Alterations of action potentials and the localization of nav1.6 sodium channels in spared axons after hemisection injury of the spinal cord in adult rats

Arsen S. Hunanyan, Valentina Alessi, Samik Pate, Damien D Pearse, Gary Matthews, Victor L. Arvanian

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Hunanyan AS, Alessi V, Patel S, Pearse DD, Matthews G, Arvanian VL. Alterations of action potentials and the localization of Nav1.6 sodium channels in spared axons after hemisection injury of the spinal cord in adult rats. J Neurophysiol 105: 1033-1044, 2011. First published December 22, 2010; doi:10.1152/jn.00810.2010.- Previously, we reported a pronounced reduction in transmission through surviving axons contralateral to chronic hemisection (HX) of adult rat spinal cord. To examine the cellular and molecular mechanisms responsible for this diminished transmission, we recorded intracellularly from lumbar lateral white matter axons in deeply anesthetized adult rats in vivo and measured the propagation of action potentials (APs) through rubrospinal/reticulospinal tract (RST/RtST) axons contralateral to chronic HX at T10. We found decreased excitability in these axons, manifested by an increased rheobase to trigger APs and longer latency for AP propagation passing the injury level, without significant differences in axonal resting membrane potential and input resistance. These electrophysiological changes were associated with altered spatial localization of Nav1.6 sodium channels along axons: a subset of axons contralateral to the injury exhibited a diffuse localization (10 m spread) of Nav1.6 channels, a pattern characteristic of demyelinated axons (Craner MJ, Newcombe J, Black JA, Hartle C, Cuzner ML, Waxman SG. Proc Natl Acad Sci USA 101: 8168-8173, 2004b). This result was substantiated by ultrastructural changes seen with electron microscopy, in which an increased number of large-caliber, demyelinated RST axons were found contralateral to the chronic HX. Therefore, an increased rheobase, pathological changes in the distribution of Nav1.6 sodium channels, and the demyelination of contralateral RST axons are likely responsible for their decreased conduction chronically after HX and thus may provide novel targets for strategies to improve function following incomplete spinal cord injury.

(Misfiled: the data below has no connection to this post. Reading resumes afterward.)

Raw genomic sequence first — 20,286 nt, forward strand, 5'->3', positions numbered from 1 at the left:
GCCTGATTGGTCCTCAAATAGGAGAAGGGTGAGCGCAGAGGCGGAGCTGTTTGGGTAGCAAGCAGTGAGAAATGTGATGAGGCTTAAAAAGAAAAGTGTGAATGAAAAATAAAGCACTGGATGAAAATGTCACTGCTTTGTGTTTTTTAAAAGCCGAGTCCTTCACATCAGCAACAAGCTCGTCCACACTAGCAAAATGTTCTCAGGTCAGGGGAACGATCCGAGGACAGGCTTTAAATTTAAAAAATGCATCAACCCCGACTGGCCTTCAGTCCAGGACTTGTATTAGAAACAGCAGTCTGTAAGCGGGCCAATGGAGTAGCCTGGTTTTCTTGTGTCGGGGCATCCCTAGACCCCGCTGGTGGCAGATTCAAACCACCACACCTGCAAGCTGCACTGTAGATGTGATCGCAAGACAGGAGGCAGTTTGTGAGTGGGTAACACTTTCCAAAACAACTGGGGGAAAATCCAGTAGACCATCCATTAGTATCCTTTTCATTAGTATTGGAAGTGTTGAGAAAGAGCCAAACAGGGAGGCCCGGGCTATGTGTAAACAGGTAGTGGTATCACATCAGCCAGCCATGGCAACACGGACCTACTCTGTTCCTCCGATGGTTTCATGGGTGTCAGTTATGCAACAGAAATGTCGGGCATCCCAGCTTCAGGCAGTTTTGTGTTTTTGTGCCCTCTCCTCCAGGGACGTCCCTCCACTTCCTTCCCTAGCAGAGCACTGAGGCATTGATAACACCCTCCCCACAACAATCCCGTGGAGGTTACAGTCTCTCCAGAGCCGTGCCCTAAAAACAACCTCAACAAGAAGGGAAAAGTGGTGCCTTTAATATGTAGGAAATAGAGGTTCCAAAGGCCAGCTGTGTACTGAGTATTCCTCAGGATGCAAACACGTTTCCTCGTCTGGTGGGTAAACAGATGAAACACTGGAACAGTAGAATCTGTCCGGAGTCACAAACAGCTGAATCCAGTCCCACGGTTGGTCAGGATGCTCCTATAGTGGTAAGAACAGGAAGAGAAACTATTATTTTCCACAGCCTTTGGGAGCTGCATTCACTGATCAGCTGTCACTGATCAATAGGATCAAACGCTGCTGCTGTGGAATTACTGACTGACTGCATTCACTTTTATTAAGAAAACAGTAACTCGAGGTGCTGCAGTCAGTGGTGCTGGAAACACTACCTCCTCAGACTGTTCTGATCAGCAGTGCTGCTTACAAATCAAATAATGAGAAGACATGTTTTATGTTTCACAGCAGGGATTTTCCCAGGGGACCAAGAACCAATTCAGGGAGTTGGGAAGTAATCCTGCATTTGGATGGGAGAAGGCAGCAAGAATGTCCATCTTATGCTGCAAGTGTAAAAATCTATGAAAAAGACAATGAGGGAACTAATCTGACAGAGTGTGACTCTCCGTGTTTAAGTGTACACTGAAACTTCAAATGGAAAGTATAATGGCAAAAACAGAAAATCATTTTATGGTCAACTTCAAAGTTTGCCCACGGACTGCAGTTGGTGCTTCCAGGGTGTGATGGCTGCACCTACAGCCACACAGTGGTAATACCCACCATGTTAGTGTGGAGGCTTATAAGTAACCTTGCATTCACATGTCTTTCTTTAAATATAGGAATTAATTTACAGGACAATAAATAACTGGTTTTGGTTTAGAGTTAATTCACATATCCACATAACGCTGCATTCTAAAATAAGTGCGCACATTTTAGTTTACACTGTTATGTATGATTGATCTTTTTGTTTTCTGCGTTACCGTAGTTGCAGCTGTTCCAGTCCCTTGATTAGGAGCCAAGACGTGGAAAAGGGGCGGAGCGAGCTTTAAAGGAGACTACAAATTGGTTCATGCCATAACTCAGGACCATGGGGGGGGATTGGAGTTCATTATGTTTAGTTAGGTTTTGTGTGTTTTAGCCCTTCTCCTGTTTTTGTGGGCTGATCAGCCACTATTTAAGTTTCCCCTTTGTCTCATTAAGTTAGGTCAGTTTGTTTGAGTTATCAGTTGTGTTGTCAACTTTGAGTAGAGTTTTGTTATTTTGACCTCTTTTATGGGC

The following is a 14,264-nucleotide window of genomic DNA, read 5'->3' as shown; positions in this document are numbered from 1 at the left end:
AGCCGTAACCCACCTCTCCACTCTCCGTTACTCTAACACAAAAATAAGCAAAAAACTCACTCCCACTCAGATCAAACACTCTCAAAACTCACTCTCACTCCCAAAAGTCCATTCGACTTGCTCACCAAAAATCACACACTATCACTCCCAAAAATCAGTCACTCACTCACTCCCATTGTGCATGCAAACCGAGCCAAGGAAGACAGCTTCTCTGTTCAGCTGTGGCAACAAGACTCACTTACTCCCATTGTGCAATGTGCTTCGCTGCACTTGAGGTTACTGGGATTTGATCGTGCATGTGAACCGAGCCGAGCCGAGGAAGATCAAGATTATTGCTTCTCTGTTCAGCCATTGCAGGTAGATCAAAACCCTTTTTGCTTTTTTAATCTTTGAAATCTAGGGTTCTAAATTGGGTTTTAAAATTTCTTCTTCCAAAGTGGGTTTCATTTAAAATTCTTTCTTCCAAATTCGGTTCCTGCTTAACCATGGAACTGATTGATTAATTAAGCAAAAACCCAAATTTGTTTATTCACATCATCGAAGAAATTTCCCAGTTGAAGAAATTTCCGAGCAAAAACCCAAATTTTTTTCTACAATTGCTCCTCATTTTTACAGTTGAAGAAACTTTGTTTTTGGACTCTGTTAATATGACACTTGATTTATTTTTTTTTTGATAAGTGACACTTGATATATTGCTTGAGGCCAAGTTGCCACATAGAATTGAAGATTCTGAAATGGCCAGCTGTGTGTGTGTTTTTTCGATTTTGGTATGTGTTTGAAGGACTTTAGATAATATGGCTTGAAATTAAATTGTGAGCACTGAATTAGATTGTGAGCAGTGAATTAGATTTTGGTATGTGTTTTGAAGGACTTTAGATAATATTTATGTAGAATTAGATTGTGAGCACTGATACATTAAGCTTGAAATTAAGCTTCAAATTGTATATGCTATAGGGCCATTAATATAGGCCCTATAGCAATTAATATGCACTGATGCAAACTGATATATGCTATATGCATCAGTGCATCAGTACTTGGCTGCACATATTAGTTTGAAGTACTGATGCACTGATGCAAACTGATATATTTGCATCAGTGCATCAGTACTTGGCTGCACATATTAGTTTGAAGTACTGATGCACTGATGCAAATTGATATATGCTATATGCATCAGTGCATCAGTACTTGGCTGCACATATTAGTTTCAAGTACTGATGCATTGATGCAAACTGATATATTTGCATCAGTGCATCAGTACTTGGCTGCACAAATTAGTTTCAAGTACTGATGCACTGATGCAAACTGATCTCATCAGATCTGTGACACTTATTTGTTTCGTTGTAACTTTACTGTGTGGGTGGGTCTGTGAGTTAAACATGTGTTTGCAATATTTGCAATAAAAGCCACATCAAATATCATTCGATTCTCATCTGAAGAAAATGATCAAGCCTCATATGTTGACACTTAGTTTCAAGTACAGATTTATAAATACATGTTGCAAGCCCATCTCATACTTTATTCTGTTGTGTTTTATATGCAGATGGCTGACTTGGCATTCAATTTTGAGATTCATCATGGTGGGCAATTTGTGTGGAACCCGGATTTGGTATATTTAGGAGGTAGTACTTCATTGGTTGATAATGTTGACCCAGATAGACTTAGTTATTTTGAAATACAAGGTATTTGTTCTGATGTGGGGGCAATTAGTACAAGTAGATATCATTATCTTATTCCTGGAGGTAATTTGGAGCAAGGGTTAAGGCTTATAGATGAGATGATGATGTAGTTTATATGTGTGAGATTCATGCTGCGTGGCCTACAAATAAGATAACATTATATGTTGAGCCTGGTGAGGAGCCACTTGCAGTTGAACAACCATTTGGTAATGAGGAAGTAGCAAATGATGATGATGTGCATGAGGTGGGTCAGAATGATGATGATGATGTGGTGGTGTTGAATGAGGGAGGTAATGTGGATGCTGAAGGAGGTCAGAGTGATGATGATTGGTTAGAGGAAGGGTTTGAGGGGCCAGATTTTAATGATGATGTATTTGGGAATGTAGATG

Original languageEnglish
Pages (from-to)1033-1044
Number of pages12
JournalJournal of Neurophysiology
Issue number3
StatePublished - Mar 1 2011



  • Demyelination
  • In vivo intra-axonal recording
  • Rheobase

ASJC Scopus subject areas

  • Physiology
  • Neuroscience(all)

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